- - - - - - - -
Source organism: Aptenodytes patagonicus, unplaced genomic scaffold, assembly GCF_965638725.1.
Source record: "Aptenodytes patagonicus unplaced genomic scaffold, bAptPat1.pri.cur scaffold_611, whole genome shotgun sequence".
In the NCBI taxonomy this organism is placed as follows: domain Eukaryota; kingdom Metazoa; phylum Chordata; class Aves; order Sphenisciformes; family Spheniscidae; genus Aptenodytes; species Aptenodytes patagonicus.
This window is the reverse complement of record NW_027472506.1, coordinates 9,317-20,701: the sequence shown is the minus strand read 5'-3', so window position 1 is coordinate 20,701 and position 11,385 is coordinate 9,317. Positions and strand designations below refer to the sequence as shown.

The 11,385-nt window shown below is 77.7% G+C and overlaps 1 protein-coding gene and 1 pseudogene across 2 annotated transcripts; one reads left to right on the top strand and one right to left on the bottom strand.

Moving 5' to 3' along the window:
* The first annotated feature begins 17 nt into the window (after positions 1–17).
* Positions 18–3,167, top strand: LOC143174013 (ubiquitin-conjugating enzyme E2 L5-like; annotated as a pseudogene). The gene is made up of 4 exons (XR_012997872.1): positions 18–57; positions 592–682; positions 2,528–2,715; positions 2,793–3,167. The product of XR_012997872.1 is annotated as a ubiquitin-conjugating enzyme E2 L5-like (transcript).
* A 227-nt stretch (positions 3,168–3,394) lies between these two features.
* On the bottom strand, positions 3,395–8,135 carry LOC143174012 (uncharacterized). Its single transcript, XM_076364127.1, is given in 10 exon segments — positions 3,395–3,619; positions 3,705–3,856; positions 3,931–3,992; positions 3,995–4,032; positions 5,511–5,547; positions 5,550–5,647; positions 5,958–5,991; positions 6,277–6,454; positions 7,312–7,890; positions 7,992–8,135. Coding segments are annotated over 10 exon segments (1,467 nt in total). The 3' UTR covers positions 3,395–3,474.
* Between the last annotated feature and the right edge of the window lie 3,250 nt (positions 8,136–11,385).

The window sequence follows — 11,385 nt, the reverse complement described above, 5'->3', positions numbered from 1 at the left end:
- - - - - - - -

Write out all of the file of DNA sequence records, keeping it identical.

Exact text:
Source organism: Aptenodytes patagonicus, unplaced genomic scaffold, assembly GCF_965638725.1.
Source record: "Aptenodytes patagonicus unplaced genomic scaffold, bAptPat1.pri.cur scaffold_611, whole genome shotgun sequence".
In the NCBI taxonomy this organism is placed as follows: domain Eukaryota; kingdom Metazoa; phylum Chordata; class Aves; order Sphenisciformes; family Spheniscidae; genus Aptenodytes; species Aptenodytes patagonicus.
This window is the reverse complement of record NW_027472506.1, coordinates 9,317-20,701: the sequence shown is the minus strand read 5'-3', so window position 1 is coordinate 20,701 and position 11,385 is coordinate 9,317. Positions and strand designations below refer to the sequence as shown.

The 11,385-nt window shown below is 77.7% G+C and overlaps 1 protein-coding gene and 1 pseudogene across 2 annotated transcripts; one reads left to right on the top strand and one right to left on the bottom strand.

Moving 5' to 3' along the window:
* The first annotated feature begins 17 nt into the window (after positions 1–17).
* Positions 18–3,167, top strand: LOC143174013 (ubiquitin-conjugating enzyme E2 L5-like; annotated as a pseudogene). The gene is made up of 4 exons (XR_012997872.1): positions 18–57; positions 592–682; positions 2,528–2,715; positions 2,793–3,167. The product of XR_012997872.1 is annotated as a ubiquitin-conjugating enzyme E2 L5-like (transcript).
* A 227-nt stretch (positions 3,168–3,394) lies between these two features.
* On the bottom strand, positions 3,395–8,135 carry LOC143174012 (uncharacterized). Its single transcript, XM_076364127.1, is given in 10 exon segments — positions 3,395–3,619; positions 3,705–3,856; positions 3,931–3,992; positions 3,995–4,032; positions 5,511–5,547; positions 5,550–5,647; positions 5,958–5,991; positions 6,277–6,454; positions 7,312–7,890; positions 7,992–8,135. Coding segments are annotated over 10 exon segments (1,467 nt in total). The 3' UTR covers positions 3,395–3,474.
* Between the last annotated feature and the right edge of the window lie 3,250 nt (positions 8,136–11,385).

The window sequence follows — 11,385 nt, the reverse complement described above, 5'->3', positions numbered from 1 at the left end: